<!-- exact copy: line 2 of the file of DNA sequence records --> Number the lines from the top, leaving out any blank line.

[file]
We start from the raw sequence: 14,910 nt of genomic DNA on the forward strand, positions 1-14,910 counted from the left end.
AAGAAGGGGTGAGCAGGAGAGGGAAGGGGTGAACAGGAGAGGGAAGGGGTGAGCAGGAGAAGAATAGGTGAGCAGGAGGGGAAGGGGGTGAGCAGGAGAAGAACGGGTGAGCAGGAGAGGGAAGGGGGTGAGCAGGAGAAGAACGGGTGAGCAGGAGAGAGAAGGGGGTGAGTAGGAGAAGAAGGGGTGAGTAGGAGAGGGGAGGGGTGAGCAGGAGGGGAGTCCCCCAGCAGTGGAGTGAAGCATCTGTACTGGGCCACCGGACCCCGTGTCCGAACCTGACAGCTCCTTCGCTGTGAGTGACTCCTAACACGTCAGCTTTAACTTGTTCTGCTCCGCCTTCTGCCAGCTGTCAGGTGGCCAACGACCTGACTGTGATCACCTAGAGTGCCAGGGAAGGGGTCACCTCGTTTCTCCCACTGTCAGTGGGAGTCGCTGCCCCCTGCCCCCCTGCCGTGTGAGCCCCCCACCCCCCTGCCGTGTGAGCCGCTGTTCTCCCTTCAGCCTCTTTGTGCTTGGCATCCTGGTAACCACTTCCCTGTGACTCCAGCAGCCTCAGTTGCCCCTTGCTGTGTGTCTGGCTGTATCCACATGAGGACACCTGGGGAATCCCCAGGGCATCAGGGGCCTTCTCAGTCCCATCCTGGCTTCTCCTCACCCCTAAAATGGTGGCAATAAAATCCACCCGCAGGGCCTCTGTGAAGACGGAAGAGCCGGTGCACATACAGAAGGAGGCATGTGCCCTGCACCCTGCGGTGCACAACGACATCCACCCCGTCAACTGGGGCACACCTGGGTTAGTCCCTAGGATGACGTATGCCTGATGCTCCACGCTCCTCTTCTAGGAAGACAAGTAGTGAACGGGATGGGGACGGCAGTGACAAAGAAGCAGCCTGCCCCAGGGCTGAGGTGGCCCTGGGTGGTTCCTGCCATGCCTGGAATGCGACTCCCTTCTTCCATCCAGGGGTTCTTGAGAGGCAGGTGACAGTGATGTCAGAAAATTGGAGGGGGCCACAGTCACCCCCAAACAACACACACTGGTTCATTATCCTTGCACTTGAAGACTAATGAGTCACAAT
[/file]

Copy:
AAGAAGGGGTGAGCAGGAGAGGGAAGGGGTGAACAGGAGAGGGAAGGGGTGAGCAGGAGAAGAATAGGTGAGCAGGAGGGGAAGGGGGTGAGCAGGAGAAGAACGGGTGAGCAGGAGAGGGAAGGGGGTGAGCAGGAGAAGAACGGGTGAGCAGGAGAGAGAAGGGGGTGAGTAGGAGAAGAAGGGGTGAGTAGGAGAGGGGAGGGGTGAGCAGGAGGGGAGTCCCCCAGCAGTGGAGTGAAGCATCTGTACTGGGCCACCGGACCCCGTGTCCGAACCTGACAGCTCCTTCGCTGTGAGTGACTCCTAACACGTCAGCTTTAACTTGTTCTGCTCCGCCTTCTGCCAGCTGTCAGGTGGCCAACGACCTGACTGTGATCACCTAGAGTGCCAGGGAAGGGGTCACCTCGTTTCTCCCACTGTCAGTGGGAGTCGCTGCCCCCTGCCCCCCTGCCGTGTGAGCCCCCCACCCCCCTGCCGTGTGAGCCGCTGTTCTCCCTTCAGCCTCTTTGTGCTTGGCATCCTGGTAACCACTTCCCTGTGACTCCAGCAGCCTCAGTTGCCCCTTGCTGTGTGTCTGGCTGTATCCACATGAGGACACCTGGGGAATCCCCAGGGCATCAGGGGCCTTCTCAGTCCCATCCTGGCTTCTCCTCACCCCTAAAATGGTGGCAATAAAATCCACCCGCAGGGCCTCTGTGAAGACGGAAGAGCCGGTGCACATACAGAAGGAGGCATGTGCCCTGCACCCTGCGGTGCACAACGACATCCACCCCGTCAACTGGGGCACACCTGGGTTAGTCCCTAGGATGACGTATGCCTGATGCTCCACGCTCCTCTTCTAGGAAGACAAGTAGTGAACGGGATGGGGACGGCAGTGACAAAGAAGCAGCCTGCCCCAGGGCTGAGGTGGCCCTGGGTGGTTCCTGCCATGCCTGGAATGCGACTCCCTTCTTCCATCCAGGGGTTCTTGAGAGGCAGGTGACAGTGATGTCAGAAAATTGGAGGGGGCCACAGTCACCCCCAAACAACACACACTGGTTCATTATCCTTGCACTTGAAGACTAATGAGTCACAAT